Context:

            public school
            student teacher
            inappropriate/impolite question by 9 yo
            bad judgment by student teacher in response

          •  You know, a lot of heterosexuals are not (0+ / 0-)

            married. There seems to be an assumption here that all heterosexuals are married...or that all heterosexual teachers are married....

            "All governments lie, but disaster lies in wait for countries whose officials smoke the same hashish they give out." --I.F. Stone

            by Alice in Florida on Wed Oct 13, 2010 at 08:29:00 AM PDT

            [ Parent ]

            •  If a kid asks a heterosexual (3+ / 0-)
              Recommended by:
              irishwitch, katynka, foldingBicycle

              "Are you married?" and then "Why not?" ...

              I'll agree that the best response is something akin to, "It doesn't matter," or something similarly evasive.

              But say that the straight recipient of this question answers, "Because I haven't found the right girl yet," is this a problem? Should the teacher be fired? Is an entirely honest answer to an appropriate question a fireable offense?

      •  It is not OK to as an unmarried heterosexual (1+ / 0-)
        Recommended by:
        PsychoSavannah

        why they are not married....it would seem that treating people equally should mean it is not appropriate to ask homosexuals, either. If it were legal for homosexuals to marry, the question would be obviously inappropriate.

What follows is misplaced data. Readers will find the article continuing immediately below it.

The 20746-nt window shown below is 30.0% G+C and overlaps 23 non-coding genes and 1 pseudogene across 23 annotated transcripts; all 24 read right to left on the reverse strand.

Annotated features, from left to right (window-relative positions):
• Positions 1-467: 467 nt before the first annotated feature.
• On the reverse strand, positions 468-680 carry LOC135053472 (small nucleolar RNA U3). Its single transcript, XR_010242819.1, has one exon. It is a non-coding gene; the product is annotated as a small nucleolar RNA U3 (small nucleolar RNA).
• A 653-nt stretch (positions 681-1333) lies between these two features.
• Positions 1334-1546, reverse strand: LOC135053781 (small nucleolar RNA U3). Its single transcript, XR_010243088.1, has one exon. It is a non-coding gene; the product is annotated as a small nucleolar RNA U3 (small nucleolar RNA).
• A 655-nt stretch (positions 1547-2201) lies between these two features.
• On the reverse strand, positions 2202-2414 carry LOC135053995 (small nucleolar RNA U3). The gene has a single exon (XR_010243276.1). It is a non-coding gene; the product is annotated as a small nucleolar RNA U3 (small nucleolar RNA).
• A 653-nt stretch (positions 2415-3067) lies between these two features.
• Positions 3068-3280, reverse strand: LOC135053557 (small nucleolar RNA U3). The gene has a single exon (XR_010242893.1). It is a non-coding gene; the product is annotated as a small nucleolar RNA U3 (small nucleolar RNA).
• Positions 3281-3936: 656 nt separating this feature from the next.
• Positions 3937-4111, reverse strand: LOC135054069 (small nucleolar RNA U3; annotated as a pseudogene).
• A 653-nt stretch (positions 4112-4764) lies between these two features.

"All governments lie, but disaster lies in wait for countries whose officials smoke the same hashish they give out." --I.F. Stone

        by Alice in Florida on Wed Oct 13, 2010 at 08:25:57 AM PDT

        [ Parent ]

    •  Too young? (2+ / 0-)
      Recommended by:
      decca, irishwitch

      Seth Walsh began getting bullied and called faggot in the 4th grade.  A few years of cruel bullying later he killed himself.

      I wonder if any of the 4th graders in the room at Beaverton school are gay or being bullied for being considered gay, or are bullying others.  And I wonder why it's considered a bad thing for them to learn that a responsible adult in their life is gay.

  •  This is not much different from... (5+ / 0-)

    ...DADT.

    Was Stambough supposed to concoct a story about "not meeting the right girl yet?"

    Or say "My personal life is none of your business?"

    "Power concedes nothing without a demand. It never did and it never will." -- Frederick Douglass

    by Egalitare on Wed Oct 13, 2010 at 06:34:26 AM PDT

  •  As a parent (1+ / 0-)
    Recommended by:
    Anna Luc

    I wasn't sure I was ready to explain EXACTLY how babies were made to my nine year old, although my children certainly knew the basics.